Help with 18 year old son and motivation.

iVillage Member
Registered: 10-24-2011
Help with 18 year old son and motivation.
25
Mon, 10-24-2011 - 2:56pm

My son is 18 years old he is a senior in High school and lacks motivation.

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iVillage Member
Registered: 01-21-2008
Mon, 10-24-2011 - 4:36pm

18 seems awfully late to suddenly be concerned about son's motivation.

What was he doing at 8? Has he ever had any responsibility? Chores, a pet, violin lessons?

This is difficult to make suggestions with so little information other than he dosen't play sports.

The thing about the car, was the friend that died in a car accident a very close friend? It sounds as though counseling may be in order before you continue to push so hard about son getting a car of his own.

iVillage Member
Registered: 11-28-1999
Mon, 10-24-2011 - 7:03pm

I don't really think that having a car of his own is a necessity.

Avatar for sabrtooth
iVillage Member
Registered: 12-03-1999
Mon, 10-24-2011 - 7:59pm

I have to agree w/KJD--<<<18 seems awfully late to suddenly be concerned about son's motivation.

Avatar for turtletime
iVillage Member
Registered: 05-13-1998
Tue, 10-25-2011 - 10:13am

Hugs to you. Don't listen to other posters with their assumptions that you just didn't do the right things when he was little. This is a generational issue from what I've seen. I have 4 nieces and nephews who were bright, did chores , had good grades and motivation as children and early teens. Then, they turned 17/18 and just lost it all. Some of it was burn out. They got tired. I worry about this with my high achieving 14-year-old who just works her tail off. For some, it was fear. Watching the adults in their lives struggle to find work (and you aren't the only family with these struggles) is disconcerting. The inability to pay for college (and when state schools are 15,000 just for tuition it's a real rising problem.)

iVillage Member
Registered: 05-27-1998
Tue, 10-25-2011 - 11:22am

You

iVillage Member
Registered: 02-14-2000
Tue, 10-25-2011 - 12:01pm

Kids are different, even those coming from the same gene pool. Was your ds involved in things when he was younger such as music, art, academic organizations, youth group, etc. There's lots of things besides sports. I think some of the op's were asking about that to determine whether he used to be more involved/motivated and this is a change or whether he's always lacked some motivation. I have one of each. Older ds was always very self-motivated academically, heavily involved in band, martial arts, worked part time his senior year of high school, etc. He's now in his first year of med school. Younger ds started out in several things in high school but by senior year just did youth group. His grades also slowly went down hill. He had a couple jobs his senior year (like you, we kind of forced him) but he lost both of those jobs - probably because he was always the first to volunteer to go home early! He's just always liked his 'down time'. He did go away to college right after high school but ended up flunking out that spring. Tried CC a year later and still didn't do great. He's now 21 and working full time and living at home. We made it clear that if he wasn't going to go to school he could only stay here if he was working. He pays for all his own gas/spending money/etc. and we're in the process of transferring his insurance over. He has mentioned a couple times recently that he wants to go back to school and the company he works at has a tuition reinbursement plan. He's also talking about moving out but on minimum wage it's going to be hard to swing all of that - of course we hope he goes back to school. Like the one other poster, I, too, know of a young man that actually dropped out of college to do a full-time Ebay business. He employs his mom to help with the packaging/shipping and is making great money.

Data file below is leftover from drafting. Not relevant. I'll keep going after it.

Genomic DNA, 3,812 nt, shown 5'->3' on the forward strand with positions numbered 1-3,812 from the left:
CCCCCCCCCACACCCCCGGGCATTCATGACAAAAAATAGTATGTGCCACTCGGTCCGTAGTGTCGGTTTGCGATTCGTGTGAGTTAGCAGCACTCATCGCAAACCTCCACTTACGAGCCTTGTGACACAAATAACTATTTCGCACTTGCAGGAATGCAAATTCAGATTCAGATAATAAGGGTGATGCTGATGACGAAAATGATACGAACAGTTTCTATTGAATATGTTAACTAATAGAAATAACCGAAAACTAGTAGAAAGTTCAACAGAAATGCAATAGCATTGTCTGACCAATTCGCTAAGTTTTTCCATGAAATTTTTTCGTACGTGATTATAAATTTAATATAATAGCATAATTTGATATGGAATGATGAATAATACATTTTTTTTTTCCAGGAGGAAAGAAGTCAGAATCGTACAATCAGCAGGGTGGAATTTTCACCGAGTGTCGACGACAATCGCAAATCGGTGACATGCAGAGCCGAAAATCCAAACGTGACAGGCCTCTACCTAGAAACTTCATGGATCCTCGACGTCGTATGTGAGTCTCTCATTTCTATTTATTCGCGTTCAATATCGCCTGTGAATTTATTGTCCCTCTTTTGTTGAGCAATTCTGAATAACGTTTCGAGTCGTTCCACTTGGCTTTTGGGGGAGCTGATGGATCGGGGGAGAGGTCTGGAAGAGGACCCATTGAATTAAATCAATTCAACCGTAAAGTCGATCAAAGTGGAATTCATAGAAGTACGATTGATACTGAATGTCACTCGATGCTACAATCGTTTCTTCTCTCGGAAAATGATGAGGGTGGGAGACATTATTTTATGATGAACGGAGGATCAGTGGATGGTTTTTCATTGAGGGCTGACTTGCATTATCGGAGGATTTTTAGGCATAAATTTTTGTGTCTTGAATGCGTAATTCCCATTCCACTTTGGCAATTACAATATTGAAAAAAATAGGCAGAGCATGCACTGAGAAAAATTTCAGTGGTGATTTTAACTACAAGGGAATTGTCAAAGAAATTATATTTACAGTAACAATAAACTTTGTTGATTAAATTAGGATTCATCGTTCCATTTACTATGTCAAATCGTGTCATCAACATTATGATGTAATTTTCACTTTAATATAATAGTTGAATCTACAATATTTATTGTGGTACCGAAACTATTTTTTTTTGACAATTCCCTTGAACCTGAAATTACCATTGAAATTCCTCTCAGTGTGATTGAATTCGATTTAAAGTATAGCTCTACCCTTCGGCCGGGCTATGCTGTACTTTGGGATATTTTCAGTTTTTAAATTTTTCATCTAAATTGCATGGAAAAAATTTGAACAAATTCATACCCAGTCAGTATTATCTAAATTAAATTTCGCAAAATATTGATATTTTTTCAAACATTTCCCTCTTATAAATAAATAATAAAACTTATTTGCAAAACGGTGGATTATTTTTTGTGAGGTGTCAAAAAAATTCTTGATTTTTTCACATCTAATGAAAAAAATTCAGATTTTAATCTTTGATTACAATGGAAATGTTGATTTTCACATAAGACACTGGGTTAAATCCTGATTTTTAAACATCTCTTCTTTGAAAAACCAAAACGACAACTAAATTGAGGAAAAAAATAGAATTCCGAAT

As has been suggested I'd just make it clear to your ds that he either has to go to school or work once he graduates, that he can't continue to stay there if he's just getting buy on the odd selling of items for fun money. And you might want to re-consider cash gifts or expensive 'toys' knowing that he may just turn around and sell it. Keep us posted!

Pam
iVillage Member
Registered: 05-27-1998
Tue, 10-25-2011 - 12:43pm

"Kids are different, even those coming from the same gene pool."

Oh, my, isn't this the truth?

iVillage Member
Registered: 10-24-2011
Tue, 10-25-2011 - 3:46pm

iVillage Member
Registered: 10-24-2011
Tue, 10-25-2011 - 4:25pm

When he quit his job I told him that we would not give him any money other than for school lunch and neccessities.

iVillage Member
Registered: 11-28-1999
Tue, 10-25-2011 - 4:44pm

A lot of stores now actually require people to apply on-line--they don't accept applications in the stores anymore.

I can sympathize to some extent--maybe he just doesn't really need a lot of spending money, although it doesn't seem fair that he's mooching off his friend (or really the friend's unsuspecting parents) often.

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